An adult family member or friend of the detainee must be contacted as soon as reasonably possible, and informed that the person has been detained. A notice must be published in the national Government Gazette within five days of the person being detained, stating the detainee’s name and place of detention and referring to the emergency measure in terms of which that person has been detained. The detainee must be allowed to choose, and be visited at any reasonable time by, a medical practitioner. The detainee must be allowed to choose, and be visited at any reasonable time by, a legal representative. A court must review the detention as soon as reasonably possible, but no later than 10 days after the date the person was detained and the court must release the detainee unless it is necessary to continue the detention to restore peace and order. A detainee who is not released in terms of a review under paragraph (e), or who is not released in terms of a review under this paragraph, may apply to a court for a further review of the detention at any time after 10 days have passed since the previous review, and the court must release the detainee unless it is still necessary to continue the detention to restore peace and order. The detainee must be allowed to appear in person before any court considering the detention, to be represented by a legal practitioner at those hearings, and to make representations against continued detention. The state must present written reasons to the court to justify the continued detention of the detainee, and must give a copy of those reasons to the detainee at least two days before the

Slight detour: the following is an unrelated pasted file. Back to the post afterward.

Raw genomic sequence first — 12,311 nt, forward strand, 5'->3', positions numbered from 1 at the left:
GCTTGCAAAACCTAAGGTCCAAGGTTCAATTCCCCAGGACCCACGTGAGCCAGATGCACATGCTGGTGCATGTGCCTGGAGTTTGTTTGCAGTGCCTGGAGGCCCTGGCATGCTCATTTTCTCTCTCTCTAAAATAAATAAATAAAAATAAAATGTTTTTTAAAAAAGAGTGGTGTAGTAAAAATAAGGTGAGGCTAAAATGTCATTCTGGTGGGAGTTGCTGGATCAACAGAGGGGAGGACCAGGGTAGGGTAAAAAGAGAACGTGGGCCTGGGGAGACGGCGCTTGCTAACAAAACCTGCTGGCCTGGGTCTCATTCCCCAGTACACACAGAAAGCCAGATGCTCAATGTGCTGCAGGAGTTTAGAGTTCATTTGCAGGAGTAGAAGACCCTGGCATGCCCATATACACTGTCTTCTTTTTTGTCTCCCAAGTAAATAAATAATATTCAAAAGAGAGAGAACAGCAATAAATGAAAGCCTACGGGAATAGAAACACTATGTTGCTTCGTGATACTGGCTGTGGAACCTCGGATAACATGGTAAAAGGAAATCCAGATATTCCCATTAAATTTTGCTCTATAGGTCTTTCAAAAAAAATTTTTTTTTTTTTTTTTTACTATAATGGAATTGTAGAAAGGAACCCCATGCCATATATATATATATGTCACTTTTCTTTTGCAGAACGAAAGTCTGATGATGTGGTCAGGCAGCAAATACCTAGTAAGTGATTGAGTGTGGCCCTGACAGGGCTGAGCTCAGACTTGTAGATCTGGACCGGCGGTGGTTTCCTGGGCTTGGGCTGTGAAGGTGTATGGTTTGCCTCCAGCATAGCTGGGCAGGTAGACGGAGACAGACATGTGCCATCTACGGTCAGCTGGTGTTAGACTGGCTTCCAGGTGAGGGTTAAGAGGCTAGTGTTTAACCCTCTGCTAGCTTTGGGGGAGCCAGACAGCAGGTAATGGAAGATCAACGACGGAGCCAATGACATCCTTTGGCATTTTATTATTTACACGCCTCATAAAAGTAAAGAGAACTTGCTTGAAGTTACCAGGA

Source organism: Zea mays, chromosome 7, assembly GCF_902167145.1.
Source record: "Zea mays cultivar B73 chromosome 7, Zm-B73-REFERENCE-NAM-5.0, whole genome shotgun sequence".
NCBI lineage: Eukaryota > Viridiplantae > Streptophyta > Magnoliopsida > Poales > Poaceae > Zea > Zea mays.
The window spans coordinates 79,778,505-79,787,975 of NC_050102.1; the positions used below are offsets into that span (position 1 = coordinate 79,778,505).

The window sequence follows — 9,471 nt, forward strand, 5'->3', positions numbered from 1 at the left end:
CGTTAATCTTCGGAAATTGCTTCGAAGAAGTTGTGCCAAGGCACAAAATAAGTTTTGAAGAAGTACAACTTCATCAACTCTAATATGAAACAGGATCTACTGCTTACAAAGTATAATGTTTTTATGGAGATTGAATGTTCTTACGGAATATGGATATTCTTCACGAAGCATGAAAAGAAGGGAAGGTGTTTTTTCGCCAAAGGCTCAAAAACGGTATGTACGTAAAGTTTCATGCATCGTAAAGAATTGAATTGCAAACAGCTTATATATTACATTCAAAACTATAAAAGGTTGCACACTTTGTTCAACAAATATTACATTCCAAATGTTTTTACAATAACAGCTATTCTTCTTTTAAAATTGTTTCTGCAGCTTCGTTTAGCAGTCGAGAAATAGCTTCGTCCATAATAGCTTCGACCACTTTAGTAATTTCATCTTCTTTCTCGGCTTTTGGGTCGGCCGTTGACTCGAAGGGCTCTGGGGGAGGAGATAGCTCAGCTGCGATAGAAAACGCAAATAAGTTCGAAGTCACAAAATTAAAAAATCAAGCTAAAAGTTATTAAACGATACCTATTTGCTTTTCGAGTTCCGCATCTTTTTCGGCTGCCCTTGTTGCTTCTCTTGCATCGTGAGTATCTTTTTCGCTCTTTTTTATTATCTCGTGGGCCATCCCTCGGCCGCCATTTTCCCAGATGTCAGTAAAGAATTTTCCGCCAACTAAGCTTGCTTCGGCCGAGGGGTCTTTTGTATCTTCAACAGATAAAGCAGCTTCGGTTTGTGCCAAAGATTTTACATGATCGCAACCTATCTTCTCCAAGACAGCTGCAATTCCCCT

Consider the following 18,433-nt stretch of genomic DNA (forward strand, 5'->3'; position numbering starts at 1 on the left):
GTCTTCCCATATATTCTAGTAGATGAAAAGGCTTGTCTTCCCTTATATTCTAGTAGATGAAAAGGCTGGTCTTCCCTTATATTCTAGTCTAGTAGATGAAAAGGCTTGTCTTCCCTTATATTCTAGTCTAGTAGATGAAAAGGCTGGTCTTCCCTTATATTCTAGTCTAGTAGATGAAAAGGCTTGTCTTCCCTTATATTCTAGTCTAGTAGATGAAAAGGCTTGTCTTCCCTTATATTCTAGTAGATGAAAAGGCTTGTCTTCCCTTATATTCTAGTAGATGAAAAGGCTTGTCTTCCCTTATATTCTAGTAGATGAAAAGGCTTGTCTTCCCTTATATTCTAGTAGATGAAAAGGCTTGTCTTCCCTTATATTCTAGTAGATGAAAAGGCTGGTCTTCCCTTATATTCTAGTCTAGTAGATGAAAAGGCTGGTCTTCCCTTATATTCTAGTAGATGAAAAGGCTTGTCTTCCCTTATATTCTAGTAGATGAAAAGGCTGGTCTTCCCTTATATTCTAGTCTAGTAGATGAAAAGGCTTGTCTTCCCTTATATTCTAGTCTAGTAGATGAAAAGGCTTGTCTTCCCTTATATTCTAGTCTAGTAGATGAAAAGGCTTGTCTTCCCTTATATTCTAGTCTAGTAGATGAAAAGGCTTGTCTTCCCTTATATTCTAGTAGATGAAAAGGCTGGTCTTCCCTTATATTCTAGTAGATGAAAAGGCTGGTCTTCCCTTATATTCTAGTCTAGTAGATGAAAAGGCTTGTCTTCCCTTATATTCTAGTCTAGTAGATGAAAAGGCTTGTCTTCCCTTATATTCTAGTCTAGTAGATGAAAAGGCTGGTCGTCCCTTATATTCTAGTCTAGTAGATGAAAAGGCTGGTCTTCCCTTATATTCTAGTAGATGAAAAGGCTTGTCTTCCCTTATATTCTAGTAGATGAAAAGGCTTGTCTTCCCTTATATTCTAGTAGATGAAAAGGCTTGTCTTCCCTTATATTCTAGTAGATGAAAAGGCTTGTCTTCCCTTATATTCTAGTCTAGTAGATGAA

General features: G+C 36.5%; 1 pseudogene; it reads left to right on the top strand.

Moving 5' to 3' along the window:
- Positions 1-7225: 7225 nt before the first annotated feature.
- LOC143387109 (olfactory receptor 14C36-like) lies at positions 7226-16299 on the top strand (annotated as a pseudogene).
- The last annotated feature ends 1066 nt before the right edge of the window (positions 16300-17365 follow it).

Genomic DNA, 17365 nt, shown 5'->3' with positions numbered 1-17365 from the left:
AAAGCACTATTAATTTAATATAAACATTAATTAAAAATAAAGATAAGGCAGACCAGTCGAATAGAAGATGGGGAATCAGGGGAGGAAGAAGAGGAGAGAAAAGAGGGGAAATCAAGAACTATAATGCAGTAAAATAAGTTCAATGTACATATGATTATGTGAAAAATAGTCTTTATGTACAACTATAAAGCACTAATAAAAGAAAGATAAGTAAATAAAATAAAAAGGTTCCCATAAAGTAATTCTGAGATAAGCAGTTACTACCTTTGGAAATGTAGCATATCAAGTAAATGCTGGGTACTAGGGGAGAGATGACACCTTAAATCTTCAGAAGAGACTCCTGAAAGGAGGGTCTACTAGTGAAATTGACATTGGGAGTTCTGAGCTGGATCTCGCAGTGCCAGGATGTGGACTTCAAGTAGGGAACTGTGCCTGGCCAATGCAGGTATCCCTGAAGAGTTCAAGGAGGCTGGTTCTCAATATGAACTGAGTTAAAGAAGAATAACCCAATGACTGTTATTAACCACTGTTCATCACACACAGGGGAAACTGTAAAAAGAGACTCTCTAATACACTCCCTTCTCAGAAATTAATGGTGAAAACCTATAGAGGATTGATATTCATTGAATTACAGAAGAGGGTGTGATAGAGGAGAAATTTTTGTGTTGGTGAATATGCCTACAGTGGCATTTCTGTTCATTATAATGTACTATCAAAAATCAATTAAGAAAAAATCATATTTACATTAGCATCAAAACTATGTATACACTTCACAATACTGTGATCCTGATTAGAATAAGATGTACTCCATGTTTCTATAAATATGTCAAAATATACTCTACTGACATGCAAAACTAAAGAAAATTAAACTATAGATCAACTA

court reviews the detention.

bulletIt a court releases a detainee, that person may not be detained again on the same grounds unless the state first shows a court good cause for re-detaining that person.
bulletSubsections (6) and (7) do not apply to persons who are not South African citizens and who are detained in consequence of an international armed conflict. Instead, the state must comply with the standards binding on the Republic under international
humanitarian law in respect of the detention of such persons.

Enforcement of rights.

Anyone listed in this section has the right to approach a competent court, alleging that a right in the Bill of Rights has been infringed or threatened, and the court may grant appropriate relief, including a declaration of rights. The persons who may approach a court are - anyone acting in their own interest; anyone acting on behalf of another person who cannot act in their own name; anyone acting as a member of, or in the interest of, a group or class of persons: anyone acting in the public interest; and an association acting in the interest of its members.

Interpretation of Bill of Rights.

bulletWhen interpreting the Bill of Rights, a court, tribunal or forum- must promote the values that underlie an open and democratic society based on human dignity, equality and freedom; must consider international law; and may consider foreign law.
bulletWhen interpreting any legislation, and when developing the common law or customary law, every court, tribunal or forum must promote the spirit, purport and objects of the Bill of Rights.
bulletThe Bill of Rights does not deny the existence of any other rights or freedoms that are recognised or conferred by common law, customary law or legislation, to the extent that they are consistent with the Bill.